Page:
# How do you find the limit of sqrt(x-3)/(x-9) as x approaches 9?

Jul 15, 2015

lim_{xto9}sqrt(x-3)/(x-9) = ∞

#### Explanation:

Let's try direct substitution.

$\frac{\sqrt{x - 3}}{x - 9} = \frac{\sqrt{9 - 3}}{9 - 9} = \frac{\sqrt{6}}{0}$

So there is a "hole" at $x = 9$.

lim_{xto9}sqrt(x-3)/(x-9) = lim_{xto9}sqrt6/0 = ∞

Jul 15, 2015

The answer you are expected to write depends, in part, on where and with whom you are studying Calculus.

#### Explanation:

In James Stewart's Calculus (used at many college and universities in the US), the final answer to this question is "Does Not Exist".

As $x \rightarrow {9}^{+}$ (as $x$ approaches $9$ from the right), we get $\sqrt{x - 9} \rightarrow \sqrt{6}$, a positive limit and $x - 9 \rightarrow {0}^{+}$ That is, the numerator approaches a positive limit and thedenominator approaches $0$, through positive values.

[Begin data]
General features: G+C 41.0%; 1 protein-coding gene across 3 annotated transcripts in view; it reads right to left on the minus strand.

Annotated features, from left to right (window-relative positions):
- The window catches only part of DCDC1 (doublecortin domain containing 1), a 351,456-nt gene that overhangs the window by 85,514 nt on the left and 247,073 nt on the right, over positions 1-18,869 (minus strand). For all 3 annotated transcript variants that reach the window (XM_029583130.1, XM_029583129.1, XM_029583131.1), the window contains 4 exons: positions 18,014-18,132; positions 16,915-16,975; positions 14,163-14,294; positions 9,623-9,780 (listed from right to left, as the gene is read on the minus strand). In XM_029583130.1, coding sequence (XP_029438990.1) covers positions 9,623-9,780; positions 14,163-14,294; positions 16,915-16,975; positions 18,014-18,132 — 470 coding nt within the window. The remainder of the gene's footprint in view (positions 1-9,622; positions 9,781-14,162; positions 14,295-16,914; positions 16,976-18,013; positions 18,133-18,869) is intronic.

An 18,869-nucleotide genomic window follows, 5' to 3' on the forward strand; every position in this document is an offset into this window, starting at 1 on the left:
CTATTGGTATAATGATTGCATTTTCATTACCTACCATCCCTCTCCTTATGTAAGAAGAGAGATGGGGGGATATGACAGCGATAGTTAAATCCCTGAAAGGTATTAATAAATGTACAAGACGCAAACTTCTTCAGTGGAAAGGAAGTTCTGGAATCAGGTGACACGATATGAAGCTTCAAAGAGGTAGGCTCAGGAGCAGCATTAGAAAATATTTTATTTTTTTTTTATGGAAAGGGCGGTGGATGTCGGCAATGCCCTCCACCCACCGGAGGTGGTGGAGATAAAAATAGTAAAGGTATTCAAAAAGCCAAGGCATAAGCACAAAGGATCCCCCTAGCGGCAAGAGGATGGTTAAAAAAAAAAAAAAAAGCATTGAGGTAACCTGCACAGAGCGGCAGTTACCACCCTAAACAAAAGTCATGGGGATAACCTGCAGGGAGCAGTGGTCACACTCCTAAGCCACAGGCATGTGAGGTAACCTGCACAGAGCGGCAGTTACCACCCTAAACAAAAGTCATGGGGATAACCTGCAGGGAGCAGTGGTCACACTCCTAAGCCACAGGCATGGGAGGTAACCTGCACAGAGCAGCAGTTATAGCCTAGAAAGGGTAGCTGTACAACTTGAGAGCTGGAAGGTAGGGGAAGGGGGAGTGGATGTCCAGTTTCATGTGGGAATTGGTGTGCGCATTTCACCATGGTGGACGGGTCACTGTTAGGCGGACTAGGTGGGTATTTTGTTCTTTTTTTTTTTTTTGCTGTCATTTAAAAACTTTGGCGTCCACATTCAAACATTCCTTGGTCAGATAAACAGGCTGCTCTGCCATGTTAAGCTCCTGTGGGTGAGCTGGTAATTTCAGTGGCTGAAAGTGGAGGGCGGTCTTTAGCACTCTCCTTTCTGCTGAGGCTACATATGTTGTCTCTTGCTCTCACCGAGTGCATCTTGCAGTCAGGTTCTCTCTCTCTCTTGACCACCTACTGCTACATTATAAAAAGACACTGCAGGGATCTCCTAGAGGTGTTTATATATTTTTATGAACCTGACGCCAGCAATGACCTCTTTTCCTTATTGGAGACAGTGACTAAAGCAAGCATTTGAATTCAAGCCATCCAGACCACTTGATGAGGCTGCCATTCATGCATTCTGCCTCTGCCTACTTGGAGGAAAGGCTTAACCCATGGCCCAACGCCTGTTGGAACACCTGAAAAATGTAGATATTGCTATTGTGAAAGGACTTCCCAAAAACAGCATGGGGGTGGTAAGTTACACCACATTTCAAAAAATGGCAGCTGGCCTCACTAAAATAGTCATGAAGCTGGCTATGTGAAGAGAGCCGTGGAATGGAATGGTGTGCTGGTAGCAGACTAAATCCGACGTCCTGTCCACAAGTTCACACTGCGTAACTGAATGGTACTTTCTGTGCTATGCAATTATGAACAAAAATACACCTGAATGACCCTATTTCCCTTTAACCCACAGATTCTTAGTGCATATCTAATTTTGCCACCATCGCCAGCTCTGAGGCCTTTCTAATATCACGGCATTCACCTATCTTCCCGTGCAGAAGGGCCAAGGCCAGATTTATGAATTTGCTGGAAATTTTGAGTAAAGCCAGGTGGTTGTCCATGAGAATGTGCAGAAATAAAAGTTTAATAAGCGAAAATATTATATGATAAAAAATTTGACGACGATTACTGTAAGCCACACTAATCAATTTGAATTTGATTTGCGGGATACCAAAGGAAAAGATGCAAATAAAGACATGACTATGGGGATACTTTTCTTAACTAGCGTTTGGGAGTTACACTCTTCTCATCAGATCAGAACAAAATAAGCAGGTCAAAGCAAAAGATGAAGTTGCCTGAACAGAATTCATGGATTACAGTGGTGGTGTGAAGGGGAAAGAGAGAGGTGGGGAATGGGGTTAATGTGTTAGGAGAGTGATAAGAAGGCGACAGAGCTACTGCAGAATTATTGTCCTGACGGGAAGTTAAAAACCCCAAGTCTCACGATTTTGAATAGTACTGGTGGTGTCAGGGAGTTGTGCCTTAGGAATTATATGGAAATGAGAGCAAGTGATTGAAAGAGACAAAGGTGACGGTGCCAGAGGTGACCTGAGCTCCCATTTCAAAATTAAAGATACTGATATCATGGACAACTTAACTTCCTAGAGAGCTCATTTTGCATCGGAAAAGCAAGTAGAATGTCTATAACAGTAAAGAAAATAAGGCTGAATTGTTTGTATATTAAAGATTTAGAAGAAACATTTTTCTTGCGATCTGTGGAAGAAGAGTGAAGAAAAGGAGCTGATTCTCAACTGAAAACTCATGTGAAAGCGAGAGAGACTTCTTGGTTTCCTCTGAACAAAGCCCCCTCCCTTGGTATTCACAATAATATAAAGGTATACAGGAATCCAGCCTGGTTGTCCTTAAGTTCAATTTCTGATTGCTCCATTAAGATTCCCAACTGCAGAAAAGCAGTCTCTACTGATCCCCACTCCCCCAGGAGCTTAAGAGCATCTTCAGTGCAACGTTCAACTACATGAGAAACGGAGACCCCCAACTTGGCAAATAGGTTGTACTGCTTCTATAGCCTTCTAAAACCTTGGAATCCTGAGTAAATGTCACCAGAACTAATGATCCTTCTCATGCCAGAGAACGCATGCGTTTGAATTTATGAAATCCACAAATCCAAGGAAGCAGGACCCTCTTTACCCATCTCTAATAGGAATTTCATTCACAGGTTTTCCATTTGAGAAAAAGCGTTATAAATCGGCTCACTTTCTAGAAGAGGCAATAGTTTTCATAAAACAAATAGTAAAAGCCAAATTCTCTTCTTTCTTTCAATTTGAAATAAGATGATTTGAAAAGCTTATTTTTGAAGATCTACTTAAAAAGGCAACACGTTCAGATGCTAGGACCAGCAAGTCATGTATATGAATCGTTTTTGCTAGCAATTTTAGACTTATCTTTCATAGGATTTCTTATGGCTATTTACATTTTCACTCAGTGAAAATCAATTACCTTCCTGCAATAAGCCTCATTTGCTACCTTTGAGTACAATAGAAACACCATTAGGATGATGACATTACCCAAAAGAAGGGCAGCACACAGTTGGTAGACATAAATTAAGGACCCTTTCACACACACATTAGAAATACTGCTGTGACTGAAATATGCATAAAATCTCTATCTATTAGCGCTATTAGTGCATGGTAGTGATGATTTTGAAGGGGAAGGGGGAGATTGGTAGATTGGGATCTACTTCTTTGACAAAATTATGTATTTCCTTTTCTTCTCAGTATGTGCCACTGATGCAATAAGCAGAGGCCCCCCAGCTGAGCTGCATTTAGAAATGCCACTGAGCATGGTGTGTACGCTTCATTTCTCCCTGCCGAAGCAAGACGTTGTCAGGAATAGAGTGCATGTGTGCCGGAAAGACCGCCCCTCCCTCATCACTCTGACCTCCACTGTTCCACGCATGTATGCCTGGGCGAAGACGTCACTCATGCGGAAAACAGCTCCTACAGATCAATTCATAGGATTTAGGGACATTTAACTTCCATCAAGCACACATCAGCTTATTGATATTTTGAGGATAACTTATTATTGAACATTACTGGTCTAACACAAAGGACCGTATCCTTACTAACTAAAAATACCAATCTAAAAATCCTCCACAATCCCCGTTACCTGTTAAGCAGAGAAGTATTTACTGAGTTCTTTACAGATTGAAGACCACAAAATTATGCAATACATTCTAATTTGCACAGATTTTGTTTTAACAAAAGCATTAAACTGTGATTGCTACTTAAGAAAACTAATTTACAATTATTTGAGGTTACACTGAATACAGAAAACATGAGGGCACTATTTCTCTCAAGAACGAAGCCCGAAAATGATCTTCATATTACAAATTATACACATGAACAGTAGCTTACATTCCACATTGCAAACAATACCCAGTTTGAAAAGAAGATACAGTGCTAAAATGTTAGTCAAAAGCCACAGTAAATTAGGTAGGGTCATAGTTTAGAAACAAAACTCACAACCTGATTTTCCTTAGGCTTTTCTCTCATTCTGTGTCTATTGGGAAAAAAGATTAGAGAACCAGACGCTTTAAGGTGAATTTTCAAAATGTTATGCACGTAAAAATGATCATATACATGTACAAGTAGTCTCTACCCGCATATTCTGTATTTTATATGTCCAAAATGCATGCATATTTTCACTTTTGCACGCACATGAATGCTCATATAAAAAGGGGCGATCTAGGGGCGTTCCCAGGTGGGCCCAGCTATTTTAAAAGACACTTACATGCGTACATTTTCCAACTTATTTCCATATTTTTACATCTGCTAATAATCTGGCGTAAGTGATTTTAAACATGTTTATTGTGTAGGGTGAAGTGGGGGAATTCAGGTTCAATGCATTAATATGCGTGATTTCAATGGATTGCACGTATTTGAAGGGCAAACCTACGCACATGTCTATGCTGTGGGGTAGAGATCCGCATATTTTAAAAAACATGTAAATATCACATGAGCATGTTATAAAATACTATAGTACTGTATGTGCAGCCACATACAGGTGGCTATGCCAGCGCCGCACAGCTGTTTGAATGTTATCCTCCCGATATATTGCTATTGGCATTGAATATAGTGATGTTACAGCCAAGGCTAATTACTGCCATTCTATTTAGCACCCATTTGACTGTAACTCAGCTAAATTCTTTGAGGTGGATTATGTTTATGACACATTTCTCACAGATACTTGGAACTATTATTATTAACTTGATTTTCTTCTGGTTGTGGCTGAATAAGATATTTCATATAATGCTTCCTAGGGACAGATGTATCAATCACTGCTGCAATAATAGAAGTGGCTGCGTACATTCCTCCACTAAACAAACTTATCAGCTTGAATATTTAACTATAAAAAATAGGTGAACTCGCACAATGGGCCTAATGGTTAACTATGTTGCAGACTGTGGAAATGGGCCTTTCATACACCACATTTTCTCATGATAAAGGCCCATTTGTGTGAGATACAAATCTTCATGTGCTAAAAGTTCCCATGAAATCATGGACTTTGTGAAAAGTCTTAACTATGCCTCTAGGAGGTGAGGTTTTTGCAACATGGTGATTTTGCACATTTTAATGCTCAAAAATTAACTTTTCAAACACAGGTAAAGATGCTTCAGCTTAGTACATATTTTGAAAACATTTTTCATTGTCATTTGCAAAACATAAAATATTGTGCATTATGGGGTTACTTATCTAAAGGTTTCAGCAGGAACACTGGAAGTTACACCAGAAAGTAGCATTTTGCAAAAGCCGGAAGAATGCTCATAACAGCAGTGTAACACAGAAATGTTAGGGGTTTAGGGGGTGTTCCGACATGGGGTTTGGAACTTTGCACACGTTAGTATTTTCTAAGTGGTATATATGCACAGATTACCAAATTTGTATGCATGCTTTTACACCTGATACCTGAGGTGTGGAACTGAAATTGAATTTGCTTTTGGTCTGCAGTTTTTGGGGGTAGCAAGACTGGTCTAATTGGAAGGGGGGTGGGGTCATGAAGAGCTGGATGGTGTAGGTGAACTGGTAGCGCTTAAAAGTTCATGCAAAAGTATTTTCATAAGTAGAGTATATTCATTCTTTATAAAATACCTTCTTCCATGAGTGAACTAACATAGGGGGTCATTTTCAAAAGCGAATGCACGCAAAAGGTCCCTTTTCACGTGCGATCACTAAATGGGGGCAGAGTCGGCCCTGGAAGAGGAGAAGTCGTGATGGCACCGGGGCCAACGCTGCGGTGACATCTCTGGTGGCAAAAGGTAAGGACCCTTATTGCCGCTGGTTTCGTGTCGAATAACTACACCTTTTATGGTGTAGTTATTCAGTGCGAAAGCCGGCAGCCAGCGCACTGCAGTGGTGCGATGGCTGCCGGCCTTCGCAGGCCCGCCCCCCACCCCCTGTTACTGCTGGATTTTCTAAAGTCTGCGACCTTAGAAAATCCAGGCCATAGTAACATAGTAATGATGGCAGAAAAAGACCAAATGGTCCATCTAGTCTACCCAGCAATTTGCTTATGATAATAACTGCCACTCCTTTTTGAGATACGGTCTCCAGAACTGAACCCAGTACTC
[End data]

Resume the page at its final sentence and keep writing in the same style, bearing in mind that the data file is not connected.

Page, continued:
As $x \rightarrow {9}^{+}$, the quotient: $\frac{\sqrt{x - 3}}{x - 9}$ increases without bound.
We write: ${\lim}_{x \rightarrow {9}^{+}} \frac{\sqrt{x - 3}}{x - 9} = \infty$

Coming from the left, we still get the numerator approaching a positive limit, by now, as $x \rightarrow {9}^{+}$, we get $x - 9 \rightarrow {0}^{-}$ That is, the numerator approaches a positive limit and thedenominator approaches $0$, through negative values.

As $x \rightarrow {9}^{-}$, the quotient: $\frac{\sqrt{x - 3}}{x - 9}$ decreases without bound.
We write: ${\lim}_{x \rightarrow {9}^{-}} \frac{\sqrt{x - 3}}{x - 9} = - \infty$

In this case, our Stewart (and others) adopt the convention that the limit (that is, the "two-sided" limit) simply does not exist.

We write: lim_(xrarr9^)sqrt(x-3)/(x-9) " Does not exist"

Of course, "infinite limits" do not exist either, but when we write, for example: ${\lim}_{x \rightarrow 0} \frac{1}{x} ^ 2 = \infty$, we are saying why the limit does not exist. (Because the quotient increases without bound.)